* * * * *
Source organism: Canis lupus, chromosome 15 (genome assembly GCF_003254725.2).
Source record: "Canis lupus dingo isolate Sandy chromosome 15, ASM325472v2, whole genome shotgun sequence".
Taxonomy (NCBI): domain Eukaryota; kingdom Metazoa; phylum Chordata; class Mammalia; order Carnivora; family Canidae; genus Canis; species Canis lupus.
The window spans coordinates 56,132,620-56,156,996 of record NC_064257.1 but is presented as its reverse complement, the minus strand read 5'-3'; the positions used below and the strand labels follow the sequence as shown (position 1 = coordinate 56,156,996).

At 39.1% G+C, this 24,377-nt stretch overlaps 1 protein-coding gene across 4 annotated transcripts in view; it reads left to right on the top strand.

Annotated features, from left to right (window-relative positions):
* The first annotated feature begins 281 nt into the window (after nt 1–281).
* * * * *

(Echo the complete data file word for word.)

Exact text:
Source organism: Canis lupus, chromosome 15 (genome assembly GCF_003254725.2).
Source record: "Canis lupus dingo isolate Sandy chromosome 15, ASM325472v2, whole genome shotgun sequence".
Taxonomy (NCBI): domain Eukaryota; kingdom Metazoa; phylum Chordata; class Mammalia; order Carnivora; family Canidae; genus Canis; species Canis lupus.
The window spans coordinates 56,132,620-56,156,996 of record NC_064257.1 but is presented as its reverse complement, the minus strand read 5'-3'; the positions used below and the strand labels follow the sequence as shown (position 1 = coordinate 56,156,996).

At 39.1% G+C, this 24,377-nt stretch overlaps 1 protein-coding gene across 4 annotated transcripts in view; it reads left to right on the top strand.

Annotated features, from left to right (window-relative positions):
* The first annotated feature begins 281 nt into the window (after nt 1–281).